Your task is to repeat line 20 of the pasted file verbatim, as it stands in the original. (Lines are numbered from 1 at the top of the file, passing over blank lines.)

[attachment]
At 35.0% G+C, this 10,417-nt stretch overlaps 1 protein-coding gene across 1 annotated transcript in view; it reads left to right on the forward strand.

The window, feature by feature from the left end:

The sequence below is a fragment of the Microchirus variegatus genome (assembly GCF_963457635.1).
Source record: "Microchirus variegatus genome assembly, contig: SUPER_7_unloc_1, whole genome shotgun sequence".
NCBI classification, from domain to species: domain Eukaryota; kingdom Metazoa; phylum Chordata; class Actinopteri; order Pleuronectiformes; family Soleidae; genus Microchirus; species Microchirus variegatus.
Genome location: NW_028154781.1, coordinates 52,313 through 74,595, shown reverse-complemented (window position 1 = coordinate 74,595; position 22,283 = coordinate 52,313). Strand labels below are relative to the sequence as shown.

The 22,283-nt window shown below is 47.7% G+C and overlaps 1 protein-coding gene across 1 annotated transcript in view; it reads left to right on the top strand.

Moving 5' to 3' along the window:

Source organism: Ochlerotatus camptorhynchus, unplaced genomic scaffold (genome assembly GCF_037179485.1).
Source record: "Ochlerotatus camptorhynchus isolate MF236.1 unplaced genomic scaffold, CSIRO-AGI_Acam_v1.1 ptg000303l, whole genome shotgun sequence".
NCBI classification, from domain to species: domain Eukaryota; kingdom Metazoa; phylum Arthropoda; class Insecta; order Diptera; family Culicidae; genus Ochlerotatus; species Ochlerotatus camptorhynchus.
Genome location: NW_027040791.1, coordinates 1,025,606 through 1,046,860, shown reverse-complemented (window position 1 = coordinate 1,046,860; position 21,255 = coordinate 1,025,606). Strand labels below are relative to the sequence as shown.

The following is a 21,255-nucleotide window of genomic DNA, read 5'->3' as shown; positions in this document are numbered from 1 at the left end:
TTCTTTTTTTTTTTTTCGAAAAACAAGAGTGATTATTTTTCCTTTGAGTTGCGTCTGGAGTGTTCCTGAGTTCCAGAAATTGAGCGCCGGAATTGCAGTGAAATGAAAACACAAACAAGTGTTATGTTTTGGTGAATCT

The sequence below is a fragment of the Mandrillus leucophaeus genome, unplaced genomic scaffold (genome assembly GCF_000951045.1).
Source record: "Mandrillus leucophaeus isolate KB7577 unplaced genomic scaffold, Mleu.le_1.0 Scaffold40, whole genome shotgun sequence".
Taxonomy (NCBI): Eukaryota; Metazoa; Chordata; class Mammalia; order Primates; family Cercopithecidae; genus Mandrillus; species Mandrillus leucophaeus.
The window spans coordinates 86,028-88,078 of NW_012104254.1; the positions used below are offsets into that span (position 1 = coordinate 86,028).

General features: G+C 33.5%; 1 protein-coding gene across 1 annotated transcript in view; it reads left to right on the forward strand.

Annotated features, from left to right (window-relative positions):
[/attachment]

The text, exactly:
Annotated features, from left to right (window-relative positions):